Christopher Hume, Toronto Star, October 30, 2009
The square (on the southeast corner of Yonge and Dundas Sts.) is one of the most powerful signs that Toronto has come of age. This is the city at its most European, its most urban and sophisticated. This is one of those rare occasions where Toronto gets to celebrate Toronto, where form and function merge into one seamless urban whole.
Christopher Hume, Toronto Star, June 26, 2008
"We have great stores and a horrible street," said Bob Saunderson, a commercial real estate broker who has spent eight years putting together a plan to fix up the strip. "It will become somewhere you can be proud of, to take friends or visitors."
Peter Kuitenbrouwer, National Post, May 24, 2006
Christopher Hume, Toronto Star, August 8, 2003
"The chief quality of that space is that it is a space," says Storey. "Yonge and Dundas Square has asserted itself already as the centre of the city. It is a popular centre to the city, as opposed to the institutional centre."
Wiley Norvell, EYE Magazine, June 12, 2003
"It may take three, four or even five centuries before the first historian sits down to write the story of Dundas Square - or whatever that now-new space, Toronto's most generous gift to itself at the turn of the 21st century, might be called by that time. But there's no question it will happen. The apparent barrenness that so many observers now deplore will quickly disappear as the lifeblood of the city floods the new square's beautiful granite paving stones."
John Barber, Globe and Mail, May 31, 2003
The intention was to halt the desperate downward slide of the neighbourhood. Even before the square is complete, that regeneration has begun; nearby buildings have been refurbish, new ones planned and even the Eaton Centre will shortly get a major facelift. More important, though, Yonge-Dundas will change what it means to live in Toronto, and to some extent, what it means to be a Torontonian. It will give us new ways to inhabit the city, to enjoy it and make it our own.
Christopher Hume, Toronto Star, May 30, 2003
Michael B. Davie, Toronto Star, March 29, 2003
Albert Watson, Globe and Mail, March 21, 2003
Dundas Square opened quietly last November but it really become part of the city yesterday, when tens of thousands showed up to protest the looming war on Iraq... Sitting on the southeast corner of Yonge and Dundas, the relatively confined space of Dundas Square seemed to expand to accommodate the growing crowd... By contrast, Metro Square, where the peace march ended, failed in its role as a civic venue... Location may lie at the heart of [Dundas Square's] vitality, but there's more to it than that. What yesterday revealed was just how well the space is integrated into the urban fabric.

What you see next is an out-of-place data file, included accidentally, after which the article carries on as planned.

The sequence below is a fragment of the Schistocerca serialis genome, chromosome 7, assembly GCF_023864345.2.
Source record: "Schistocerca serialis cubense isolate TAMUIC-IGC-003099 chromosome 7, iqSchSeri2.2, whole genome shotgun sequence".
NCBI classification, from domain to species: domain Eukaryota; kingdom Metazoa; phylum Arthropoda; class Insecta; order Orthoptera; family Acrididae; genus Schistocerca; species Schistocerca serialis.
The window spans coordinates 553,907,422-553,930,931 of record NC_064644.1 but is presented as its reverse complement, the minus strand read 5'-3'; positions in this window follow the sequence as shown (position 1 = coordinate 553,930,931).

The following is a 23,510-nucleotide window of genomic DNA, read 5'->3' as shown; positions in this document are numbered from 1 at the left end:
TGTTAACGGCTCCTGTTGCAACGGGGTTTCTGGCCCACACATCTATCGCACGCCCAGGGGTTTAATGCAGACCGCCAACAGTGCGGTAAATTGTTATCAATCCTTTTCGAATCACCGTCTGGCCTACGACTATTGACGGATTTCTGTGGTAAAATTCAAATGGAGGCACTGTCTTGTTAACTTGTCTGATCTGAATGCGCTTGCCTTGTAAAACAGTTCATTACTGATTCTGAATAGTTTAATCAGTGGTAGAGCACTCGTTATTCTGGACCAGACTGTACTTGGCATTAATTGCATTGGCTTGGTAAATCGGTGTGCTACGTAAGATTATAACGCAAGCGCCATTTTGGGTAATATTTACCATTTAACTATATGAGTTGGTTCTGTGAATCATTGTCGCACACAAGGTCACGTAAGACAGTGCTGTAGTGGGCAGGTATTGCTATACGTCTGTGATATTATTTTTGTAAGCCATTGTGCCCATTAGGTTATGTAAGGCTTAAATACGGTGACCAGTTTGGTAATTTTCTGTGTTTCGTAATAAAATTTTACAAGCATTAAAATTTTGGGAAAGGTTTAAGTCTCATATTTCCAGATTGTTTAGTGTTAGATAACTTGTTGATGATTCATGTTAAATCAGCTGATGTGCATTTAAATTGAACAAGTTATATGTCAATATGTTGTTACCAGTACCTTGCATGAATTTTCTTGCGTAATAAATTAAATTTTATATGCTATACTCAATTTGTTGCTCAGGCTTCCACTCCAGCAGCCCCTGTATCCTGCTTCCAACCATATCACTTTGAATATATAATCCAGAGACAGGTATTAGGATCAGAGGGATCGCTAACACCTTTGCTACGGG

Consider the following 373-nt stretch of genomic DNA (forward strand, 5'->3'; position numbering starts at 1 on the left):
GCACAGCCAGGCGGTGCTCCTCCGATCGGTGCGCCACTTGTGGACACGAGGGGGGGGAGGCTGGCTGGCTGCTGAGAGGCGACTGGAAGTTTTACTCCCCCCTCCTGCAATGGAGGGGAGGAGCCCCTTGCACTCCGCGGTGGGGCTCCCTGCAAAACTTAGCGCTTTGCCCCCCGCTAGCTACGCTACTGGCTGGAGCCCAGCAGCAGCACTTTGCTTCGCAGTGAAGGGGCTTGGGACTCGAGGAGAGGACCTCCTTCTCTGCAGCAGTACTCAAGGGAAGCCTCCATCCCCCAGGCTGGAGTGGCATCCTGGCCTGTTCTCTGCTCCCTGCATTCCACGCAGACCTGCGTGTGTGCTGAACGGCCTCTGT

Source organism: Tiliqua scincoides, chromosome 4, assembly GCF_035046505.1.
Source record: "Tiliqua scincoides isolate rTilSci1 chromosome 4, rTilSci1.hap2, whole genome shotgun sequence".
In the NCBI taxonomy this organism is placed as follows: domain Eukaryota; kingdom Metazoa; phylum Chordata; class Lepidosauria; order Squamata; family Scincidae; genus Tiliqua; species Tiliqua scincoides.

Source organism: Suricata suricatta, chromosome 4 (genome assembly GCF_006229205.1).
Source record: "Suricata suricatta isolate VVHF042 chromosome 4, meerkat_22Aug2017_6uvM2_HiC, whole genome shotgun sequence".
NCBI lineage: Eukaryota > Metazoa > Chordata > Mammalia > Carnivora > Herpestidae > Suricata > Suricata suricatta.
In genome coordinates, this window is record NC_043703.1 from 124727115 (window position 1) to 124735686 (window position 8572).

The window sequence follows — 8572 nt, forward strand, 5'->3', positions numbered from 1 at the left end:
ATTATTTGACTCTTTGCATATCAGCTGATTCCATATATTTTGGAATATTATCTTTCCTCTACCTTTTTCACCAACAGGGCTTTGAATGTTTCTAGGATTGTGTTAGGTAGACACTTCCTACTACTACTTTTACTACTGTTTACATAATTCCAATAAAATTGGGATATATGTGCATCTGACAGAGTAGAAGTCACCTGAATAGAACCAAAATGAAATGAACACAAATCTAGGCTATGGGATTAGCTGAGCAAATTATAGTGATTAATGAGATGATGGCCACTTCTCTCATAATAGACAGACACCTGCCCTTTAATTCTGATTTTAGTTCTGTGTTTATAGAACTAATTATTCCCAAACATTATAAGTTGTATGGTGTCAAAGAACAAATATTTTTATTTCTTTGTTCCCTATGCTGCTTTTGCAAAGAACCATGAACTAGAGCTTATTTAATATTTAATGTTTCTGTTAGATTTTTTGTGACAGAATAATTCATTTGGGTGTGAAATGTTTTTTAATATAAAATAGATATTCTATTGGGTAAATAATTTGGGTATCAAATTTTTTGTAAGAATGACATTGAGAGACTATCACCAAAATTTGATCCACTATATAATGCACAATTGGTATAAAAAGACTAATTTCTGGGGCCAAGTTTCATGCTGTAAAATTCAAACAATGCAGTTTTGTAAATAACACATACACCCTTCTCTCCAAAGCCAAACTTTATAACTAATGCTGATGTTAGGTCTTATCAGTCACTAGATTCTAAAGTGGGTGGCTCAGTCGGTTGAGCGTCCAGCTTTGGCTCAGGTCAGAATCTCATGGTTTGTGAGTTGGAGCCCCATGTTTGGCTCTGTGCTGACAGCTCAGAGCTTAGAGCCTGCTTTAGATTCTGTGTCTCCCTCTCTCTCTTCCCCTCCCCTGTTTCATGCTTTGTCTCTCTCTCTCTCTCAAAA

Christopher Hume, Toronto Star, February 16, 2003
‘A European Space’
James Brown: "We wanted to avoid an overly determined approach and create only the elements needed to make it work. Some people have perceived this as a lack of embellishment, but an architect isn't a makeup artist for the city."
Christopher Hume, Toronto Star, January 18, 2003
Even surrounded by wooden hoardings, the square represents a huge improvement. When they finally come down this summer, the corner of Dundas and Yonge will be well along the road to recovery.
Christopher Hume, Toronto Star, March 28, 2002
"We picked Brown and Storey's design because of its restraint and serenity," says Soskolne, who organized the international competition that attracted dozens of high-calibre contenders. "Its modernity is a brilliant foil to the pop culture that surrounds it." ... People from all walks of life will connect as they pass through the square, coming off the subway, on their way to work, to the theatre, to shop, to enjoy the city. What's most interesting about the square, Brown adds, is "what it allows people to do... here, time and occasion have priority over space."
Judy Steed, Toronto Star, March 18, 2002
The architects worked on the proposal for only a dollar because they wanted to help the community, which they live in as well, Brown told the Gleaner... Beautifying this area and expanding the sidewalk "could create new industry and growth possibilities for residents and businesses."
Kris Scheuer, The Gleaner, 2001
The winning design for Dundas Square... offers a calm eye at the centre of the razzle-dazzle storm heading for Dundas and Yonge.
Pamela Young, Globe and Mail, January 2, 1999
"The project is the most significant of its kind since Nathan Phillips Square was opened in 1961."
Christopher Hume, Toronto Star, December 5, 1998